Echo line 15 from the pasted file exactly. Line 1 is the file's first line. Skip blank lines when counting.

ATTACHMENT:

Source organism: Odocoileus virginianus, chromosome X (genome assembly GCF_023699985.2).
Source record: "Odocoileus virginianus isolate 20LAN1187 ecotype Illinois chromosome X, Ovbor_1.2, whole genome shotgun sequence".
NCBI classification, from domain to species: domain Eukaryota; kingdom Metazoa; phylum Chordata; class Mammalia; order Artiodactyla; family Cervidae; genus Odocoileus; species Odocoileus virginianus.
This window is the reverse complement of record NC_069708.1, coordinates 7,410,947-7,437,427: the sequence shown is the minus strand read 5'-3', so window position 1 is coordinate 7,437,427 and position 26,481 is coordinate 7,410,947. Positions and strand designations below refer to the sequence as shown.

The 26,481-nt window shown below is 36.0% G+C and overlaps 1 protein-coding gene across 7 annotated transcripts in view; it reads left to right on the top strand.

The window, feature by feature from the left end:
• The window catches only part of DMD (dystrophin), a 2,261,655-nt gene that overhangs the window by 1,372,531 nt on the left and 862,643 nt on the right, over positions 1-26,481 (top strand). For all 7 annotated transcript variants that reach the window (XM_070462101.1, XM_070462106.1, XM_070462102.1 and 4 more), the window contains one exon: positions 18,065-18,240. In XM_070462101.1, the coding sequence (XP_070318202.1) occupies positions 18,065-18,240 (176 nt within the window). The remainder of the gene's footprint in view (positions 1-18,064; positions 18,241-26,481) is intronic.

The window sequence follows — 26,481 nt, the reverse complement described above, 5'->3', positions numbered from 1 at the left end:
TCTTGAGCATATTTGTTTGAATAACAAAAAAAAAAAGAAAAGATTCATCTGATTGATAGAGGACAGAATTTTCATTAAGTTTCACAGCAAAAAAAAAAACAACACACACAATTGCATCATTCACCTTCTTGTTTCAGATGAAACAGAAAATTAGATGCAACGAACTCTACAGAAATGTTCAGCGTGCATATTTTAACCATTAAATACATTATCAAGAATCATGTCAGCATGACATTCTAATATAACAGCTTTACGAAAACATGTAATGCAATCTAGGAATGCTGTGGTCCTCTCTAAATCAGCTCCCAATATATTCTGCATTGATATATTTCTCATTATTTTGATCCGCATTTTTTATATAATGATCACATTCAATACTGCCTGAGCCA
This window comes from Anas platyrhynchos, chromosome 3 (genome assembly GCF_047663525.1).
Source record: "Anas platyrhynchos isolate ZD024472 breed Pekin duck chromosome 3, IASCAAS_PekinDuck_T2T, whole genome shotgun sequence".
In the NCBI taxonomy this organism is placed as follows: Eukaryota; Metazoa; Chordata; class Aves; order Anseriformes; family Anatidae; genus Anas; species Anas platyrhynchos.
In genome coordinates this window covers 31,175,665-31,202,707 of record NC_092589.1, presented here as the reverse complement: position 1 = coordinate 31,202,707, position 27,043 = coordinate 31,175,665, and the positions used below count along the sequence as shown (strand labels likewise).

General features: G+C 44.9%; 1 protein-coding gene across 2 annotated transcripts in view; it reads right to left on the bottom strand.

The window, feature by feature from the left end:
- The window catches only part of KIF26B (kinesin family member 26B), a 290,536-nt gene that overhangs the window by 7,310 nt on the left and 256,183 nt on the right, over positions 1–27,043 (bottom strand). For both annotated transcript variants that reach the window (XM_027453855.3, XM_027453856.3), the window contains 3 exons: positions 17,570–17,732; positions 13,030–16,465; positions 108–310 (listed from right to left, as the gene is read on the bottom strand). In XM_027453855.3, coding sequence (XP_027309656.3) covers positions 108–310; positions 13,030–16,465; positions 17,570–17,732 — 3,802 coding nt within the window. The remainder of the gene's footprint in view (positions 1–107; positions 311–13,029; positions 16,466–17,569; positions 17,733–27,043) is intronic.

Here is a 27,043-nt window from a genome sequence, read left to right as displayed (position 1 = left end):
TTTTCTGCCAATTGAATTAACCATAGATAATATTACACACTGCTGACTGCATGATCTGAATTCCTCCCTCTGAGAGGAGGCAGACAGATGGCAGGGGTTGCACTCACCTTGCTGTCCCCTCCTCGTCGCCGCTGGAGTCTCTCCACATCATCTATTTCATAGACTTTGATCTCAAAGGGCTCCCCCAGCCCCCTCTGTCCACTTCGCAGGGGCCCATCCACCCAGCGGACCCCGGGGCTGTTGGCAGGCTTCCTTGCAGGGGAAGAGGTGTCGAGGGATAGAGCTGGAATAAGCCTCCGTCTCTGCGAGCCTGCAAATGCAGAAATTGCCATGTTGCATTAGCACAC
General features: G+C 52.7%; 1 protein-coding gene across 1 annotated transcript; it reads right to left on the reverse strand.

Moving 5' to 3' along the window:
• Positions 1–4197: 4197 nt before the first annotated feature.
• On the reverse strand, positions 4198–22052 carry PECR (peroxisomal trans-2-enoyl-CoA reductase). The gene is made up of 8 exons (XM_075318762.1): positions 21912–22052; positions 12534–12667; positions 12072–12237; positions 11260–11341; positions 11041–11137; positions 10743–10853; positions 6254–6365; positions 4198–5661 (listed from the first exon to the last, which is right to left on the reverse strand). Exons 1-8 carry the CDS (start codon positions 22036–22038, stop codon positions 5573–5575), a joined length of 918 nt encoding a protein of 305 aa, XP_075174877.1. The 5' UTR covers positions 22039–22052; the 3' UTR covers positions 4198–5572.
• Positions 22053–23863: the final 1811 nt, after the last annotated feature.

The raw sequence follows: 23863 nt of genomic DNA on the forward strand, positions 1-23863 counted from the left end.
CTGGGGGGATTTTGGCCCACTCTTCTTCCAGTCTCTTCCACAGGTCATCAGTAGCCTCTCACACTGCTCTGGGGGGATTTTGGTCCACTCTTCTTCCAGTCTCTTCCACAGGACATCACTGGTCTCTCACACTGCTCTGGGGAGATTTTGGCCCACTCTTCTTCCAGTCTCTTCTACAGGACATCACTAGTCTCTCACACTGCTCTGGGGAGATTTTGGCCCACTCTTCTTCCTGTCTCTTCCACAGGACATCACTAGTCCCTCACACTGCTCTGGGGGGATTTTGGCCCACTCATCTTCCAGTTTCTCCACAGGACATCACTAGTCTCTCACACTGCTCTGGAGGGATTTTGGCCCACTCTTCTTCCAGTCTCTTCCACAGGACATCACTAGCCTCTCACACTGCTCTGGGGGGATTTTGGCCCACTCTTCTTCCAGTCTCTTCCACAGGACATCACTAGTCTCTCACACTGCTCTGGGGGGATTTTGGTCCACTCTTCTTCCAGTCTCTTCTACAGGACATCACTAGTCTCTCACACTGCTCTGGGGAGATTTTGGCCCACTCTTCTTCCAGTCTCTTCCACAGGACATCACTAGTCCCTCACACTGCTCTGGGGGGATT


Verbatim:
The window, feature by feature from the left end: